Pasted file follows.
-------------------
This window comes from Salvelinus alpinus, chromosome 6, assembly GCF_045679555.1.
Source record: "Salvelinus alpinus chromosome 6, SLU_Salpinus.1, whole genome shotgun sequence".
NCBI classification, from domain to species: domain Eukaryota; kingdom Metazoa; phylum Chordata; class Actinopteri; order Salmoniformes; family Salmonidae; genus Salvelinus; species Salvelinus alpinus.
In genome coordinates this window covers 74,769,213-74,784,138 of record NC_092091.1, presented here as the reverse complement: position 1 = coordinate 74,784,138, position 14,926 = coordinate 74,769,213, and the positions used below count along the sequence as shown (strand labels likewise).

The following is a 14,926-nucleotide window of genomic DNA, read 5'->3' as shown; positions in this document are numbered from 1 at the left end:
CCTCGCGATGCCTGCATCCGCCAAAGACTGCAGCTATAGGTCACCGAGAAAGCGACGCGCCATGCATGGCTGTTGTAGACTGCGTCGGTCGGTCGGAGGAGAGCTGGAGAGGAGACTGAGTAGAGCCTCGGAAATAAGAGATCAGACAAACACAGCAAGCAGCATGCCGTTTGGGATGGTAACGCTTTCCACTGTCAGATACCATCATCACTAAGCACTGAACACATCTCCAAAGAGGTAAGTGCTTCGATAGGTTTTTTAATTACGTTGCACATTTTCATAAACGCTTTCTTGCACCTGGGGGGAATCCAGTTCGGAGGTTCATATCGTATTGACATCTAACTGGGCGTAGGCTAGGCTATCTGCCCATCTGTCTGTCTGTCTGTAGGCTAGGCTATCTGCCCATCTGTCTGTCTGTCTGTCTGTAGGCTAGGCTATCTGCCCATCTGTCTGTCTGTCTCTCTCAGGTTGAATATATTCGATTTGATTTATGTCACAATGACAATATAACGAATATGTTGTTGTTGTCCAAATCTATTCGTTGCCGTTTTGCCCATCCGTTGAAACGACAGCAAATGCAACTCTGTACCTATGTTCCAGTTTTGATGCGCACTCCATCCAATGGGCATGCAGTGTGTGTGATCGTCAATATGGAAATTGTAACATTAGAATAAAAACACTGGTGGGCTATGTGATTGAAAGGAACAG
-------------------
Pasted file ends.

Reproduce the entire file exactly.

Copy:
This window comes from Salvelinus alpinus, chromosome 6, assembly GCF_045679555.1.
Source record: "Salvelinus alpinus chromosome 6, SLU_Salpinus.1, whole genome shotgun sequence".
NCBI classification, from domain to species: domain Eukaryota; kingdom Metazoa; phylum Chordata; class Actinopteri; order Salmoniformes; family Salmonidae; genus Salvelinus; species Salvelinus alpinus.
In genome coordinates this window covers 74,769,213-74,784,138 of record NC_092091.1, presented here as the reverse complement: position 1 = coordinate 74,784,138, position 14,926 = coordinate 74,769,213, and the positions used below count along the sequence as shown (strand labels likewise).

The following is a 14,926-nucleotide window of genomic DNA, read 5'->3' as shown; positions in this document are numbered from 1 at the left end:
CCTCGCGATGCCTGCATCCGCCAAAGACTGCAGCTATAGGTCACCGAGAAAGCGACGCGCCATGCATGGCTGTTGTAGACTGCGTCGGTCGGTCGGAGGAGAGCTGGAGAGGAGACTGAGTAGAGCCTCGGAAATAAGAGATCAGACAAACACAGCAAGCAGCATGCCGTTTGGGATGGTAACGCTTTCCACTGTCAGATACCATCATCACTAAGCACTGAACACATCTCCAAAGAGGTAAGTGCTTCGATAGGTTTTTTAATTACGTTGCACATTTTCATAAACGCTTTCTTGCACCTGGGGGGAATCCAGTTCGGAGGTTCATATCGTATTGACATCTAACTGGGCGTAGGCTAGGCTATCTGCCCATCTGTCTGTCTGTCTGTAGGCTAGGCTATCTGCCCATCTGTCTGTCTGTCTGTCTGTAGGCTAGGCTATCTGCCCATCTGTCTGTCTGTCTCTCTCAGGTTGAATATATTCGATTTGATTTATGTCACAATGACAATATAACGAATATGTTGTTGTTGTCCAAATCTATTCGTTGCCGTTTTGCCCATCCGTTGAAACGACAGCAAATGCAACTCTGTACCTATGTTCCAGTTTTGATGCGCACTCCATCCAATGGGCATGCAGTGTGTGTGATCGTCAATATGGAAATTGTAACATTAGAATAAAAACACTGGTGGGCTATGTGATTGAAAGGAACAG